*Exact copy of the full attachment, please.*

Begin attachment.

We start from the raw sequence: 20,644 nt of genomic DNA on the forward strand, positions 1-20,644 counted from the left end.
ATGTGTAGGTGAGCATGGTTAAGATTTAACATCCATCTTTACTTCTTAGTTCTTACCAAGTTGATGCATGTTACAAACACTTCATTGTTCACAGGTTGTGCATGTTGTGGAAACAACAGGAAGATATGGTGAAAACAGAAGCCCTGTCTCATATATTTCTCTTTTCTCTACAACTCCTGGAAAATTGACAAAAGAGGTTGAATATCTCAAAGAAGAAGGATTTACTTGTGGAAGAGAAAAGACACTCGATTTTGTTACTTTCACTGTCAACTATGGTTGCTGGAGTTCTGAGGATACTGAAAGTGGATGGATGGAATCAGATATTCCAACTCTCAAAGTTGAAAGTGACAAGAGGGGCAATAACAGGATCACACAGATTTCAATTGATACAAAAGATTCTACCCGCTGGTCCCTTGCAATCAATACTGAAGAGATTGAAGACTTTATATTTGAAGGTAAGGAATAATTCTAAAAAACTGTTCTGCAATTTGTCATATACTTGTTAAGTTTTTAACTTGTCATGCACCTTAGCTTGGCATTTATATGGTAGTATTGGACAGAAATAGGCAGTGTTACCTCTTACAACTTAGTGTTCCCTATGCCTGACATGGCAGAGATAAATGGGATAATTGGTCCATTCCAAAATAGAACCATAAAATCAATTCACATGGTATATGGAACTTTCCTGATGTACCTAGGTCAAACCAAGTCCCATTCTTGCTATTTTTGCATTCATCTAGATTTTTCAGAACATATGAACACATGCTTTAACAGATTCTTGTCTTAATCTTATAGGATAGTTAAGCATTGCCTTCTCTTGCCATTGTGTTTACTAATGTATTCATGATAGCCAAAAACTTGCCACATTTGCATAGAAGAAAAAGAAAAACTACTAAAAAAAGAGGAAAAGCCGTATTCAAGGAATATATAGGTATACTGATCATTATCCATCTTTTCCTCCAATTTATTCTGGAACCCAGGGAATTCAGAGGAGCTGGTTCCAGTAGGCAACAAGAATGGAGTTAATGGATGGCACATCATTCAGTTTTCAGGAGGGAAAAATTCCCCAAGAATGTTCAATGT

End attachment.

We start from the raw sequence: 20,644 nt of genomic DNA on the forward strand, positions 1-20,644 counted from the left end.
ATGTGTAGGTGAGCATGGTTAAGATTTAACATCCATCTTTACTTCTTAGTTCTTACCAAGTTGATGCATGTTACAAACACTTCATTGTTCACAGGTTGTGCATGTTGTGGAAACAACAGGAAGATATGGTGAAAACAGAAGCCCTGTCTCATATATTTCTCTTTTCTCTACAACTCCTGGAAAATTGACAAAAGAGGTTGAATATCTCAAAGAAGAAGGATTTACTTGTGGAAGAGAAAAGACACTCGATTTTGTTACTTTCACTGTCAACTATGGTTGCTGGAGTTCTGAGGATACTGAAAGTGGATGGATGGAATCAGATATTCCAACTCTCAAAGTTGAAAGTGACAAGAGGGGCAATAACAGGATCACACAGATTTCAATTGATACAAAAGATTCTACCCGCTGGTCCCTTGCAATCAATACTGAAGAGATTGAAGACTTTATATTTGAAGGTAAGGAATAATTCTAAAAAACTGTTCTGCAATTTGTCATATACTTGTTAAGTTTTTAACTTGTCATGCACCTTAGCTTGGCATTTATATGGTAGTATTGGACAGAAATAGGCAGTGTTACCTCTTACAACTTAGTGTTCCCTATGCCTGACATGGCAGAGATAAATGGGATAATTGGTCCATTCCAAAATAGAACCATAAAATCAATTCACATGGTATATGGAACTTTCCTGATGTACCTAGGTCAAACCAAGTCCCATTCTTGCTATTTTTGCATTCATCTAGATTTTTCAGAACATATGAACACATGCTTTAACAGATTCTTGTCTTAATCTTATAGGATAGTTAAGCATTGCCTTCTCTTGCCATTGTGTTTACTAATGTATTCATGATAGCCAAAAACTTGCCACATTTGCATAGAAGAAAAAGAAAAACTACTAAAAAAAGAGGAAAAGCCGTATTCAAGGAATATATAGGTATACTGATCATTATCCATCTTTTCCTCCAATTTATTCTGGAACCCAGGGAATTCAGAGGAGCTGGTTCCAGTAGGCAACAAGAATGGAGTTAATGGATGGCACATCATTCAGTTTTCAGGAGGGAAAAATTCCCCAAGAATGTTCAATGT